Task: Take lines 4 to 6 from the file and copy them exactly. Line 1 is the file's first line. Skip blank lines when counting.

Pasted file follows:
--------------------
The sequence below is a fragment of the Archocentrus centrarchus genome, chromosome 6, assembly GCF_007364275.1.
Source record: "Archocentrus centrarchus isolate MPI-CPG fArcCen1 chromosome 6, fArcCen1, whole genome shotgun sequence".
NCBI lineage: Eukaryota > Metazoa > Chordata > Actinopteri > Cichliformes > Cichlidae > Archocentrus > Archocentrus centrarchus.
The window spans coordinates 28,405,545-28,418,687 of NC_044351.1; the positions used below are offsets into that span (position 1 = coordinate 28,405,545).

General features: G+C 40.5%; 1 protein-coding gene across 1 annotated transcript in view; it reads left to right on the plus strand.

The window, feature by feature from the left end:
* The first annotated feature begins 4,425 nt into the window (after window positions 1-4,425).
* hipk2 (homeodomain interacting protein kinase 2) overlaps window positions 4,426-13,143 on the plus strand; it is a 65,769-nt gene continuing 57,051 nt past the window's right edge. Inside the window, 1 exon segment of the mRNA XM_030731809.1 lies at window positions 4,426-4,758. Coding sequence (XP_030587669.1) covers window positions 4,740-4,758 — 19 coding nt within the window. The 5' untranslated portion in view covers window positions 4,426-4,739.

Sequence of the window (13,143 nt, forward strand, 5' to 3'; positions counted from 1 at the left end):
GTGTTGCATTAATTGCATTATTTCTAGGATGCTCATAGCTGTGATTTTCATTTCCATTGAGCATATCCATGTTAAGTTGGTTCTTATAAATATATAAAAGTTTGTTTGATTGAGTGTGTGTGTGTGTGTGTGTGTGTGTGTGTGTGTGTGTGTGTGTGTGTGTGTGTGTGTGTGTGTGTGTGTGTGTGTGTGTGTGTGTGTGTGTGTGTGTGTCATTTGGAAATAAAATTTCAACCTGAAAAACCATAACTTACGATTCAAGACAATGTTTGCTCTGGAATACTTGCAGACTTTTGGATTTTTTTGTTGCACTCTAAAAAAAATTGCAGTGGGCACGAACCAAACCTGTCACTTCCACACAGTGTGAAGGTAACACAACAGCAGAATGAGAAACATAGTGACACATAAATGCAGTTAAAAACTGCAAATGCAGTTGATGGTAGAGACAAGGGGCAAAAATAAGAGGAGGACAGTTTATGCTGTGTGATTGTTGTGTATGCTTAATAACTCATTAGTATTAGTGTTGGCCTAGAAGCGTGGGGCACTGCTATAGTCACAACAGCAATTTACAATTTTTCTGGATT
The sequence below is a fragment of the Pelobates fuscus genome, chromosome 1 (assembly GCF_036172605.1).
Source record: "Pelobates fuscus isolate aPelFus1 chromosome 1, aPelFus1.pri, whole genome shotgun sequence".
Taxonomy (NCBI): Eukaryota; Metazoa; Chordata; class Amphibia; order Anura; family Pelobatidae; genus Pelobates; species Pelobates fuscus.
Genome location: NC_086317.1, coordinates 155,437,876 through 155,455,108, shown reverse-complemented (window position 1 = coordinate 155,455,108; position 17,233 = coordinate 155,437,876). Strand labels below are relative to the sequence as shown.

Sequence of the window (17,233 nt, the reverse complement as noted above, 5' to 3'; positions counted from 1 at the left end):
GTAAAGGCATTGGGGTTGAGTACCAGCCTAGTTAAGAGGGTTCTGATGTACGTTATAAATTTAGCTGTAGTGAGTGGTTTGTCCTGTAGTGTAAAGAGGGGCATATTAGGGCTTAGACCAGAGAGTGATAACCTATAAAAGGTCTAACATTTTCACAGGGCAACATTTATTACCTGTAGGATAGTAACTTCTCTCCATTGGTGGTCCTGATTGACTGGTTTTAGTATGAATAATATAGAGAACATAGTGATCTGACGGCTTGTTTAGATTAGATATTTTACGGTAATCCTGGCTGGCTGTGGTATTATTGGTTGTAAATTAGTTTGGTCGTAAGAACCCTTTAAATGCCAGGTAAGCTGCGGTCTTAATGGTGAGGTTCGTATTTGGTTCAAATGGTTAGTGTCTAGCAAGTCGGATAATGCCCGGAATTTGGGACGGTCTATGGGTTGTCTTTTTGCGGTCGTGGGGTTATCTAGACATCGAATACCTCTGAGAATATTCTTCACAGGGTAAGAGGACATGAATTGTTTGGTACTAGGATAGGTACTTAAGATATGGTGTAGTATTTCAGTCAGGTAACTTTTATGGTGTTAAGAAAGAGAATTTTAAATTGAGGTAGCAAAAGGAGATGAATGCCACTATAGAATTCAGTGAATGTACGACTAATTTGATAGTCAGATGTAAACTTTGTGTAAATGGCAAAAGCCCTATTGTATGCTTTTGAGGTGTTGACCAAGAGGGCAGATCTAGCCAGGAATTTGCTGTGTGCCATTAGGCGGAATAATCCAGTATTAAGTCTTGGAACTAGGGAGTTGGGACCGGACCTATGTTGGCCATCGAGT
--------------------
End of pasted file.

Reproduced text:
The window spans coordinates 28,405,545-28,418,687 of NC_044351.1; the positions used below are offsets into that span (position 1 = coordinate 28,405,545).

General features: G+C 40.5%; 1 protein-coding gene across 1 annotated transcript in view; it reads left to right on the plus strand.

The window, feature by feature from the left end: